So who IS on the show?

Superman or no Superman, Supergirl is already building up quite a deep cast. Kara’s foster parents are played by Helen Slater and former Superman Dean Cain. Chyler Leigh is playing Alex Danvers, Kara’s adoptive sister. Alex has a big role in the trailer; her plane going down is what finally inspires Kara to use her powers for good. This dynamic should help separate her story further than Clark Kent’s setup, now pretty familiar after 10 seasons of Smallville, and possibly give the show a dose of Frozen-like sisterly love. True Blood’s Mehcad Brooks is playing Jimmy (sorry, James) Olsen, typically known as “Superman’s best friend” but apparently pals with Supergirl too. Olsen is usually portrayed as a hapless, nerdy redhead, but Brooks’ version is a strapping young man and possible love interest for Kara. Still an award-winning photographer, though.

Calista Flockhart and David Harewood will play Kara’s different bosses in her different worlds. As Cat Grant, Flockhart (whom Berlanti begged to take the role) is a mean, demanding journalist for whom Kara has to fetch coffee and schedule meetings. As Hank Henshaw, Harewood is an operative of the Department of Extra-Normal Operations, coordinating with Kara to fight off dangerous alien invaders. No word yet on whether Henshaw will eventually transition to the villainous Cyborg Superman, his identity in the comics.

In addition to the regular cast, Supergirl will see some recurring appearances from various DC Universe characters. Peter Facinelli will play tech billionaire Maxwell Lord. Lord has a storied history in DC comics; he was once a good friend (and important financier) for the Justice League but eventually revealed himself as a villainous telepath, so there are plenty of story possibilities for the character in Supergirl.

In the tradition of shows like Smallville, Supergirl looks to adopt a villain-of-the-week format, at least for the beginning. Two such villains, the mutated insect Hellgrammite and the nuclear-powered Reactron, are already confirmed (portrayed by Justice Leak and Chris Browning, respectively).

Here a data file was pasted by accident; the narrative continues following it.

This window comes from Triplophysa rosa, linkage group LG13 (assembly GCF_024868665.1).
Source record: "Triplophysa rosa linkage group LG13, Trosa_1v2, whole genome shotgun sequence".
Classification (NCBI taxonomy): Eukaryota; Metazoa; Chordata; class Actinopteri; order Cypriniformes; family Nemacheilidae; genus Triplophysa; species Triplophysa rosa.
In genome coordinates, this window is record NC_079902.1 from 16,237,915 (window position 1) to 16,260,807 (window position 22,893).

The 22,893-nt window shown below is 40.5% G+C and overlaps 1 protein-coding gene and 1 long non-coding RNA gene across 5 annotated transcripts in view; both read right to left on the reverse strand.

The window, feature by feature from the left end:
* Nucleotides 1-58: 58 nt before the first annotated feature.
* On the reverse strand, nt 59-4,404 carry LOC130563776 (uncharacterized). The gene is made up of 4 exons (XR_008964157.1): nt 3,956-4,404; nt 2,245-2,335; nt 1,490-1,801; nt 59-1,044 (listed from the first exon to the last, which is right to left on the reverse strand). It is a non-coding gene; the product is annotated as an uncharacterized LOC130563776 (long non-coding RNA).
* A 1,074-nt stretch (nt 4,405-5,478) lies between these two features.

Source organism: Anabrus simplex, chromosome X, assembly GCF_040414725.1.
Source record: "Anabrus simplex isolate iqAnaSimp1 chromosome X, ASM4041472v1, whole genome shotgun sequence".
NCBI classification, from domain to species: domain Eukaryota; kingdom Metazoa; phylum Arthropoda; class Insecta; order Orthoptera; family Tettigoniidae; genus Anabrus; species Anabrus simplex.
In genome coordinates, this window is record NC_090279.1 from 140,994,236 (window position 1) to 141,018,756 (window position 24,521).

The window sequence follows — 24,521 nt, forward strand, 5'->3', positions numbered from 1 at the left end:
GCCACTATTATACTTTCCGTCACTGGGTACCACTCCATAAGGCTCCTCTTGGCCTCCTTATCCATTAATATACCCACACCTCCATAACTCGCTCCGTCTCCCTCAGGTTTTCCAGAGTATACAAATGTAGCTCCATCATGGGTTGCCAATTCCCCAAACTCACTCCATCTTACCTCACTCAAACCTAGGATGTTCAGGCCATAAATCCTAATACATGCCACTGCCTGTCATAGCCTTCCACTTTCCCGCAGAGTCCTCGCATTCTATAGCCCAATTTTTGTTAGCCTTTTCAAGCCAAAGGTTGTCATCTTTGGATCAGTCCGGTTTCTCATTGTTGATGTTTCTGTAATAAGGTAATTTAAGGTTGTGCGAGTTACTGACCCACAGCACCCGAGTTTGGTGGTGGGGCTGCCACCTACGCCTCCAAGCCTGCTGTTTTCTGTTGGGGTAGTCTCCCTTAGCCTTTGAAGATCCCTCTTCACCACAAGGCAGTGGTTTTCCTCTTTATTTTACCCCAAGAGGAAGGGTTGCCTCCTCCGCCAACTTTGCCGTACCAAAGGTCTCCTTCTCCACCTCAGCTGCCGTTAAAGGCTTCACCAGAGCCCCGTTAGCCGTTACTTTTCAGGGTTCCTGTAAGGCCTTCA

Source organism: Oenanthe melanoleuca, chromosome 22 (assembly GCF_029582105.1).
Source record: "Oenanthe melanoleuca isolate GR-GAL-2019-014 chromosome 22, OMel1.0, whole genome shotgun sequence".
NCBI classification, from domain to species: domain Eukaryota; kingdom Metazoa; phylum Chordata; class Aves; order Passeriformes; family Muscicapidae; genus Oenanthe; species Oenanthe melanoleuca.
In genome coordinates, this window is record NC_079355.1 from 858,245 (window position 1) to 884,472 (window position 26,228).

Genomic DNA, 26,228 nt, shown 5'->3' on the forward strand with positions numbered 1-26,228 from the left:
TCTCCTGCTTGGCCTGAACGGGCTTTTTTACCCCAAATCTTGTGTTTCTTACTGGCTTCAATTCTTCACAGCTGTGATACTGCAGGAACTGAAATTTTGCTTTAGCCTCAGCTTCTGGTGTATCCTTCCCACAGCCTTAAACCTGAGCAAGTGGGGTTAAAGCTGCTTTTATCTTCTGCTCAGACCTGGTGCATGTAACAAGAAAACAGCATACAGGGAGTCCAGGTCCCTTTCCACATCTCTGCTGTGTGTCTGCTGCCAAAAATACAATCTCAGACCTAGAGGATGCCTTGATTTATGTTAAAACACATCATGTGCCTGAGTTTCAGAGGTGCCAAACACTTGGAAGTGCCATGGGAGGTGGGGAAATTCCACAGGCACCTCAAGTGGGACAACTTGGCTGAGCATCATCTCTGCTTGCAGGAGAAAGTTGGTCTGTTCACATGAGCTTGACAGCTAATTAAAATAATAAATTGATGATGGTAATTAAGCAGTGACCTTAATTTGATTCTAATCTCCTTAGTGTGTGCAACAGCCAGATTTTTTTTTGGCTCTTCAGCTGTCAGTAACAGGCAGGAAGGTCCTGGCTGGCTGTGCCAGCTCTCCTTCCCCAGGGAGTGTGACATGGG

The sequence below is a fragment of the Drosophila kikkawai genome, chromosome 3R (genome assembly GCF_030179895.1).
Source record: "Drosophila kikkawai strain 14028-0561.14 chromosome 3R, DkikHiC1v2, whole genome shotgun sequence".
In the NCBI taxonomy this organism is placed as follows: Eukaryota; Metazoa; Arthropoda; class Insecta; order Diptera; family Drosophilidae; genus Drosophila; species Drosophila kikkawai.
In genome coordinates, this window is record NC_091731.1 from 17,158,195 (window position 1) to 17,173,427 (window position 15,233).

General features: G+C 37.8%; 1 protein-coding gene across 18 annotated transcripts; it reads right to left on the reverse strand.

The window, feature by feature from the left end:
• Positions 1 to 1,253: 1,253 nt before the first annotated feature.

In the third episode, Jenna Dewan Tatum will show up as Lucy Lane, Lois’ sister, who has a history with Olsen. Her father, General Sam Lane, is not far behind her. Glenn Morshower will be playing the old soldier who enlists Kara “in a dangerous government initiative,” according to Variety. General Lane will also have a connection to the Red Tornado, an android with the power to create powerful winds. Actor Iddo Goldberg will portray both Tornado and his mad scientist creator, T.O. Morrow. It remains to be seen, of course, whether Supergirl’s Red Tornado will prove able to overcome his programming and become a true superhero like his comics counterpart. With all these Lanes running around, it’s probably only a matter of time until we meet Lois herself, but that role remains uncast.

Finally, it’s possible that Laura Vandervoort, who portrayed Kara Zor-El on Smallville, may make a cameo in this Supergirl.

Will we see a crossover with Arrow and/or The Flash?

Greg Berlanti, the producer behind Arrow and The Flash, is also involved with Supergirl, which creates the tantalizing prospect of a crossover. Of course, since Supergirl is on CBS proper rather than the CW, this is a bit more logistically complicated than just having Grant Gustin’s Flash pop up in an Arrow episode. For now, the shows will cross over only in united promotional campaigns, according to CBS brass. We’ll have to wait and see how Supergirl might intersect with the Berlantiverse, which will soon include DC’s Legends of Tomorrow as well.

[source]